Interventional
Not Provided
Allocation: Randomized
Intervention Model: Parallel Assignment
Masking: Open Label
Primary Purpose: Supportive Care
Breast Cancer
  • Other: Short-term fasting
    Short-term fasting, i.e. 24 hours before and 24 hours after administration of chemotherapy
  • Other: Healthy nutrition
    Eating according to the current guidelines for healthy nutrition as from 24 hours before until 24 hours after the beginning of administration of chemotherapy. Dietary instructions will be given by a dietician and actual food intake will be recorded in a journal.
  • Active Comparator: Short-term fasting
    short term fasting (i.e. 24 hours before and 24 hours after administration of chemotherapy) in 20 breast cancer patients
    Intervention: Other: Short-term fasting
  • Placebo Comparator: Healthy nutrition
    20 breast cancer patients eat according to the current guidelines for healthy nutrition as from 24 hours before until 24 hours after the beginning of administration of chemotherapy.
    Intervention: Other: Healthy nutrition
Safdie FM, Dorff T, Quinn D, Fontana L, Wei M, Lee C, Cohen P, Longo VD. Fasting and cancer treatment in humans: A case series report. Aging (Albany NY). 2009 Dec 31;1(12):988-1007.

*   Includes publications given by the data provider as well as publications identified by ClinicalTrials.gov Identifier (NCT Number) in Medline.
 
Not yet recruiting
40
April 2012
April 2012   (final data collection date for primary outcome measure)

Inclusion Criteria:

  • Female breast cancer patients, receiving adjuvant TAC-chemotherapy
  • Age ≥ 18 years old
  • WHO performance status 0-2
  • Adequate bone marrow function: white blood cells (WBCs) ≥ 3.0 x 109/l, neutrophils ≥ 1.5 x 109/l, platelets ≥ 100 x 109/l
  • Adequate liver function: bilirubin ≤ 1.5 x upper limit of normal (UNL) range, ALAT and/or ASAT ≤ 2.5 x UNL, Alkaline Phosphatase ≤5 x UNL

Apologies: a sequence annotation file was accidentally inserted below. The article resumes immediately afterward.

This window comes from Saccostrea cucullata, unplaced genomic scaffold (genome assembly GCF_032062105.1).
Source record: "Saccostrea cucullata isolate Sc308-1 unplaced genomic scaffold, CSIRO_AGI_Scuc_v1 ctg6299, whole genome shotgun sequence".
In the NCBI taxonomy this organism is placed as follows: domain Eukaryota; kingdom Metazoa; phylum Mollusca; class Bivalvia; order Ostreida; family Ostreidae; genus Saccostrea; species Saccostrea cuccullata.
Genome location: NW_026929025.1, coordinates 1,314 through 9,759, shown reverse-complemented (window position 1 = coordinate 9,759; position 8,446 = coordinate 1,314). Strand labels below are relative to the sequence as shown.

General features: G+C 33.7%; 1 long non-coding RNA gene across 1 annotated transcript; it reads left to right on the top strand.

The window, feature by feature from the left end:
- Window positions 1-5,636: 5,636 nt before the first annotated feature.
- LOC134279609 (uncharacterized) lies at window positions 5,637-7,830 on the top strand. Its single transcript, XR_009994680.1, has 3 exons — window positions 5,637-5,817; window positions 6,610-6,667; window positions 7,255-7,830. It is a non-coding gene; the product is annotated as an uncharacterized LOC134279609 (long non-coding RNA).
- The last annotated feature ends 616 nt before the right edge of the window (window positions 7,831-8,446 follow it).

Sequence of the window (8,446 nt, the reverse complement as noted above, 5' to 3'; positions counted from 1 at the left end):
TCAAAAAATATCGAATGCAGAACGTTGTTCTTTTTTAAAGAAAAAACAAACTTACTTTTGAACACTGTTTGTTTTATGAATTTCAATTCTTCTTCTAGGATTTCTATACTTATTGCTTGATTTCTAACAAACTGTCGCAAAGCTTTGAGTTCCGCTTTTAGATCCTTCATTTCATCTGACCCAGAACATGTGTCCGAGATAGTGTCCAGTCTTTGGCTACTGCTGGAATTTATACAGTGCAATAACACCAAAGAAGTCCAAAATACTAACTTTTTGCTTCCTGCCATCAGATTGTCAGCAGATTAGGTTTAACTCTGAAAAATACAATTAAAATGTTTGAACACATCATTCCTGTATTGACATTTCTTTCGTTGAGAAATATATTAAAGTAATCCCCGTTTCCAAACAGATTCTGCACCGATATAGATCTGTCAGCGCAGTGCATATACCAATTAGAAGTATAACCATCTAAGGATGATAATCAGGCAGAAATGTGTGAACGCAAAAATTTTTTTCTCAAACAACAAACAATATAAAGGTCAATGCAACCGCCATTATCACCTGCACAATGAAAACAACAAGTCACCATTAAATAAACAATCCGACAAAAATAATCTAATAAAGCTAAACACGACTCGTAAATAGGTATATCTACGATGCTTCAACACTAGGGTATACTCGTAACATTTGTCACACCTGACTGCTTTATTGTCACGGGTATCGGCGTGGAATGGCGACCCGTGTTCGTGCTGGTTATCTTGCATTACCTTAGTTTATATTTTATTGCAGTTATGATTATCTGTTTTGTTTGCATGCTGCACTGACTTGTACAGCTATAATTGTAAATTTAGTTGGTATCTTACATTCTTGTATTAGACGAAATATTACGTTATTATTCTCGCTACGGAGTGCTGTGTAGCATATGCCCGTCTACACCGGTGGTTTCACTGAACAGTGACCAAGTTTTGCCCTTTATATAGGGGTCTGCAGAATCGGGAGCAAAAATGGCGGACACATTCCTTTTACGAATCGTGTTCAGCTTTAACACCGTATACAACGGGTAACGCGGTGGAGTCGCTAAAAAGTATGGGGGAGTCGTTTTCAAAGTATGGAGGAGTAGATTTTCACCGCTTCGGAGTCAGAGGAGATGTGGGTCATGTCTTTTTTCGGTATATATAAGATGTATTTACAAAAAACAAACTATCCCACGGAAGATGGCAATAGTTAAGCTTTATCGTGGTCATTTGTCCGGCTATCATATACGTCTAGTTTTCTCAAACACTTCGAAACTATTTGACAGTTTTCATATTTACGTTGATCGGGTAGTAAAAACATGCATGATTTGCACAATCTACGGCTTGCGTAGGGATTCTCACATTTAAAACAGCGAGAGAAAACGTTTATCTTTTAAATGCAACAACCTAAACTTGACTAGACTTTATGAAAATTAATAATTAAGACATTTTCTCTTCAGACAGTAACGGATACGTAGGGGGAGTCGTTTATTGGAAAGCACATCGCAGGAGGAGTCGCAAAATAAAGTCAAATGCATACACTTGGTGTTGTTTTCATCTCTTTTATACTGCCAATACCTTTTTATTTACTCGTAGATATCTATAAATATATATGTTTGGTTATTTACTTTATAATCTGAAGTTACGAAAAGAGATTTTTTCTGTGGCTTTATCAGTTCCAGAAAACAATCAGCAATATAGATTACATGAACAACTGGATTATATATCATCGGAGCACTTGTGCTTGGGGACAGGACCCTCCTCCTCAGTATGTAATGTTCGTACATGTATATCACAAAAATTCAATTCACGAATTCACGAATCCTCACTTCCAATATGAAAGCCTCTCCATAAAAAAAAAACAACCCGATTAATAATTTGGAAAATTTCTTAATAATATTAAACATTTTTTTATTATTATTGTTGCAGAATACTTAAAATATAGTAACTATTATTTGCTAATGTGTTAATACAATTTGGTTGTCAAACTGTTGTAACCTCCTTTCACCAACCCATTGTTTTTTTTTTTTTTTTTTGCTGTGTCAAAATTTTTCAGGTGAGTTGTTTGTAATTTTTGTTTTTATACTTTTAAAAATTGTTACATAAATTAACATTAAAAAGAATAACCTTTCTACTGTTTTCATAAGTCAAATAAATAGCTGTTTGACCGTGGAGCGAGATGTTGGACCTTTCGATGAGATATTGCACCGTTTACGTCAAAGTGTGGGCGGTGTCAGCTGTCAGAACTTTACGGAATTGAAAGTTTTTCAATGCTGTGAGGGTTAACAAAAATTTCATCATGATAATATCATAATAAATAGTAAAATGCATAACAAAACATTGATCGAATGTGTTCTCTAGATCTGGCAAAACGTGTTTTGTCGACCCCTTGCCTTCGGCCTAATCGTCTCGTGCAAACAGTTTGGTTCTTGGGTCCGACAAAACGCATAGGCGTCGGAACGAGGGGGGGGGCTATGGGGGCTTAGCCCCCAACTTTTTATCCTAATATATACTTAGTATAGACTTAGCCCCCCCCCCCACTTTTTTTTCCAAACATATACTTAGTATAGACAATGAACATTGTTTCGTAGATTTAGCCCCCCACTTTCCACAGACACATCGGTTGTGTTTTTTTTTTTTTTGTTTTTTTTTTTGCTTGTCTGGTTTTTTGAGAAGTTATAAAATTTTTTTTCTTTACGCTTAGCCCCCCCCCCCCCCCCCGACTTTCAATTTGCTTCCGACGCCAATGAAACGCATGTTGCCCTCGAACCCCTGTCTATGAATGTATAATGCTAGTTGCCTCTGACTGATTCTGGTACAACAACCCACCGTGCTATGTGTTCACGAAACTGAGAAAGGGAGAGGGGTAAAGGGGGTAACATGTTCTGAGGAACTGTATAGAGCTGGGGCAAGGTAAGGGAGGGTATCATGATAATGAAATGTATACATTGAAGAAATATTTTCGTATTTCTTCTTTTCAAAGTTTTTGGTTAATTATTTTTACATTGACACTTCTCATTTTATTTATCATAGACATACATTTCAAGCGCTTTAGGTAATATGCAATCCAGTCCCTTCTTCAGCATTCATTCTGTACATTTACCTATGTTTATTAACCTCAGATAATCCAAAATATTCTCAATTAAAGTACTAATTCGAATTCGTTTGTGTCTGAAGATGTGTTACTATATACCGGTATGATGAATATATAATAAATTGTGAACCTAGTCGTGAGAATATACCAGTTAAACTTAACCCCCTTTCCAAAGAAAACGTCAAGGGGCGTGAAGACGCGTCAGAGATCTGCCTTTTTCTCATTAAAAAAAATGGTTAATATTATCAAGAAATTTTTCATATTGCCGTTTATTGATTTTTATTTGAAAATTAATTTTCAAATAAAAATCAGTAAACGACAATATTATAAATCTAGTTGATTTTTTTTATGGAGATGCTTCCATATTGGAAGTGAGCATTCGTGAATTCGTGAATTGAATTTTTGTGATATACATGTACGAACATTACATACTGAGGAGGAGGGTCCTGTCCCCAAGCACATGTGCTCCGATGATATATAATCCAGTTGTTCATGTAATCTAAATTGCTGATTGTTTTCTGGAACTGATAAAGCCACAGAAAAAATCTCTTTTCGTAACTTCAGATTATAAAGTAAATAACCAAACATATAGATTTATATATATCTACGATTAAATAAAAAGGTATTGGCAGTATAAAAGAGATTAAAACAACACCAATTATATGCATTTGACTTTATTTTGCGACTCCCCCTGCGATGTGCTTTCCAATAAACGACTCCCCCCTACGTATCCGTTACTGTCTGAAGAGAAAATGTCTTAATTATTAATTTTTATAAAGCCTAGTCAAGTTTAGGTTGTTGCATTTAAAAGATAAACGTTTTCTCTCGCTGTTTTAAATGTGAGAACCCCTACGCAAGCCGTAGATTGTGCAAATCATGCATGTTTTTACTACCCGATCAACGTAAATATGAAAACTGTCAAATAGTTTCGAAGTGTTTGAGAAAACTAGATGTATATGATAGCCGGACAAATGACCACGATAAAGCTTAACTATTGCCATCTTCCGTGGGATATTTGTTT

• Adequate renal function: the calculated creatinine clearance should be ≥ 50 mL/min
  • Survival expectation > 3 months
  • Patients must be accessible for treatment and follow-up
  • Written informed consent according to the local Ethics Committee requirements

Exclusion Criteria:

  • Serious other diseases such as recent myocardial infarction, clinical signs of cardiac failure or clinically significant arrhythmias
  • Diabetes Mellitus
  • body mass index (BMI) < 19 kg/m2
  • Pregnancy or lactating
  • Medical or psychological condition which in the opinion of the investigator would not permit the patient to complete the study or sign meaningful informed consent
Female
18 Years and older
No
Contact: Hanno Pijl, MD PhD 0031715263738 H.Pijl@lumc.nl
Contact: Judith R Kroep, MD PhD 0031715265095 J.R.Kroep@lumc.nl
Netherlands
 
NCT01304251
P10.247
No
Professor H. Pijl, MD PhD, Leiden Universiry Medical Center
Leiden University Medical Center
Bronovo Hospital
Principal Investigator: Hanno Pijl, MD PhD Leiden University Medical Center
Leiden University Medical Center
November 2010

ICMJE     Data element required by the International Committee of Medical Journal Editors and the World Health Organization ICTRP